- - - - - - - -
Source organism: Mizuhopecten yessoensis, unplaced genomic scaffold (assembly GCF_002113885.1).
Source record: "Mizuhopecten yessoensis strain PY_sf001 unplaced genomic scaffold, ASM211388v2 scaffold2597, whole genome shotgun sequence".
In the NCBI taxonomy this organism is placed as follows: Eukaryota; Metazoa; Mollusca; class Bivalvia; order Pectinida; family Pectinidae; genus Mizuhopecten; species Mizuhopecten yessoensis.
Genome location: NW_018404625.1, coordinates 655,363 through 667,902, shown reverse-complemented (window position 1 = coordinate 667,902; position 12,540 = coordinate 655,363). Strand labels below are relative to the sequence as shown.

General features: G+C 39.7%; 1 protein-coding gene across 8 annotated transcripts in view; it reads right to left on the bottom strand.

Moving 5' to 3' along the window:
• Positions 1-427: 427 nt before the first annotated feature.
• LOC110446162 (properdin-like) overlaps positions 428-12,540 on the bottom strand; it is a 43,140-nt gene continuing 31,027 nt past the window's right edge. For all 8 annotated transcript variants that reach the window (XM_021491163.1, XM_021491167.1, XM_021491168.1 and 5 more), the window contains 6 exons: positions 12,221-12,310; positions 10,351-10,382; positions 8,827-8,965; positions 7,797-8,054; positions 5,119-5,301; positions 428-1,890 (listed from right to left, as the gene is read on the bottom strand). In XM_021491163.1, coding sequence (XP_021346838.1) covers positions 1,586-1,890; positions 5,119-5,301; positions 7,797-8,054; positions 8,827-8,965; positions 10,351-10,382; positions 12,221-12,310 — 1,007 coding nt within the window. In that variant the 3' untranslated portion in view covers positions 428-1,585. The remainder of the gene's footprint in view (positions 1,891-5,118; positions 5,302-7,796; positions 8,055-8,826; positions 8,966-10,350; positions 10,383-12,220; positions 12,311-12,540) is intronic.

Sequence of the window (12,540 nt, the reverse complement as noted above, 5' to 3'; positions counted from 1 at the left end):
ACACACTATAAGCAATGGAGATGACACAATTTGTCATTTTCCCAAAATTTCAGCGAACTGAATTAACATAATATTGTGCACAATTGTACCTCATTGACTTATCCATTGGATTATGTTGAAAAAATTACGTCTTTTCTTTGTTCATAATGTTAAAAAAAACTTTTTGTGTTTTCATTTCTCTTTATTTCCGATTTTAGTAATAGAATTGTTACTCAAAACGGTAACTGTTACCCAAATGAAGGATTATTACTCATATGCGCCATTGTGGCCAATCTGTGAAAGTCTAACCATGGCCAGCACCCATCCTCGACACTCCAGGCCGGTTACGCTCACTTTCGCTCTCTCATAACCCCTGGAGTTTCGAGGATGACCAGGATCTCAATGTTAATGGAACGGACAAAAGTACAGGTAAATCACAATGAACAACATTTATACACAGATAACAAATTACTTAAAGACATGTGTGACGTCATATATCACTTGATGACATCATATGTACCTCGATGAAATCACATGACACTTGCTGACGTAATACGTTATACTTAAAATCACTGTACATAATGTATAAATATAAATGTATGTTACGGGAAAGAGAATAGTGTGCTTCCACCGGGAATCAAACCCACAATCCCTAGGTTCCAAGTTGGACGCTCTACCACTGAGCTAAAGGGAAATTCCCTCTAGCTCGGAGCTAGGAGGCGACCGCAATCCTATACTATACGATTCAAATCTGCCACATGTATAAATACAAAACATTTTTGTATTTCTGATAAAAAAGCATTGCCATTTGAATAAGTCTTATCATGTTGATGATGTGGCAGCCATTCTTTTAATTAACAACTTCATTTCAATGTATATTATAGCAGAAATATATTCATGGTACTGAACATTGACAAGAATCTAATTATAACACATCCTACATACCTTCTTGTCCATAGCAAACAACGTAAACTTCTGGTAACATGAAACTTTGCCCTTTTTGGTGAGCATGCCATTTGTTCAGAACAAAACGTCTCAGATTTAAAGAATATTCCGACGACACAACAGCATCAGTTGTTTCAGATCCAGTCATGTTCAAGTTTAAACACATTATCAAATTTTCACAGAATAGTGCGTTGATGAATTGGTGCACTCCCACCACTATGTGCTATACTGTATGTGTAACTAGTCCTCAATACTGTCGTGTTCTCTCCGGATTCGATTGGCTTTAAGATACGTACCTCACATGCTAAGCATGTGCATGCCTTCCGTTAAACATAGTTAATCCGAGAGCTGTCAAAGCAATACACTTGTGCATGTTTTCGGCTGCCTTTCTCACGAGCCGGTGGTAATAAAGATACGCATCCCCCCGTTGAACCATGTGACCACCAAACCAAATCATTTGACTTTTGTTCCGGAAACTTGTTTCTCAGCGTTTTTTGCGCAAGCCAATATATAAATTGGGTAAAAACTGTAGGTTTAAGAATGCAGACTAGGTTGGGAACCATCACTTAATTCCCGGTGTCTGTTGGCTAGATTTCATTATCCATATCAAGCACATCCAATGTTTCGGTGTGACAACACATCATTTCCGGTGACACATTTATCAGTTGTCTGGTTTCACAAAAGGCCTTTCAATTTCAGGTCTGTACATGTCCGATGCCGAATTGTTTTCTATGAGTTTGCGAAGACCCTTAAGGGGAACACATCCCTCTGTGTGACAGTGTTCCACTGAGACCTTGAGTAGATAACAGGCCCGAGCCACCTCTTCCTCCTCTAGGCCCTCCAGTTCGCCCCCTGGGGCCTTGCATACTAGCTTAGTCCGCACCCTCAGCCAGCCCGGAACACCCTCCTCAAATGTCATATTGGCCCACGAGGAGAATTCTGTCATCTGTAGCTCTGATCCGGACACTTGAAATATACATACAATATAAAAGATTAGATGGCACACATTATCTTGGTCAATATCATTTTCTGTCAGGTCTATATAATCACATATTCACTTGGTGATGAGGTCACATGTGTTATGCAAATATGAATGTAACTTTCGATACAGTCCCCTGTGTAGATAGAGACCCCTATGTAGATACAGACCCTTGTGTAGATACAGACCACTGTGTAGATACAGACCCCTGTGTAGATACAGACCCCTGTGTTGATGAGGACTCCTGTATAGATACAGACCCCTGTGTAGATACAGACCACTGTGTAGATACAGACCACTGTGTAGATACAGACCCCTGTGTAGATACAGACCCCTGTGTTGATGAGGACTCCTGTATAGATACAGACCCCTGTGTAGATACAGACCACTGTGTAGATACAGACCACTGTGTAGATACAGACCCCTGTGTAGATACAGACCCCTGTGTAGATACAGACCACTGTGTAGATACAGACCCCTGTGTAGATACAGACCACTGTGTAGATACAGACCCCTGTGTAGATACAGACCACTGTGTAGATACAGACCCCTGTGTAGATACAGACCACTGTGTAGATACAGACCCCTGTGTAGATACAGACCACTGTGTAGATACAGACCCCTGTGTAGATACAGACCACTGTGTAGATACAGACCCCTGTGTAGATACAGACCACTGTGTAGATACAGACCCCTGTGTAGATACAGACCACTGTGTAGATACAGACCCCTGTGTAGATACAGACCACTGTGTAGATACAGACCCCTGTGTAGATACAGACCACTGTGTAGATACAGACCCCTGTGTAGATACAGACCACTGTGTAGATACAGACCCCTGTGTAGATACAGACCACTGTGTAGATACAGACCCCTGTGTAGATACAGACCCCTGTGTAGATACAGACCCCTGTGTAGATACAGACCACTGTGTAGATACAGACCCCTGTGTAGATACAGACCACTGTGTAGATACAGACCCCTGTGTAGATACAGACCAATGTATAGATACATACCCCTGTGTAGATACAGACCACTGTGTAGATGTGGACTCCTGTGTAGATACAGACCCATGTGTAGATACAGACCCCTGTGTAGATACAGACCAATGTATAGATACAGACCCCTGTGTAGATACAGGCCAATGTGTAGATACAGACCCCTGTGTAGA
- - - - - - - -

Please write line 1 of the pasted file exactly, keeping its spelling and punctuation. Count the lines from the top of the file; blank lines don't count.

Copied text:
Source organism: Mizuhopecten yessoensis, unplaced genomic scaffold (assembly GCF_002113885.1).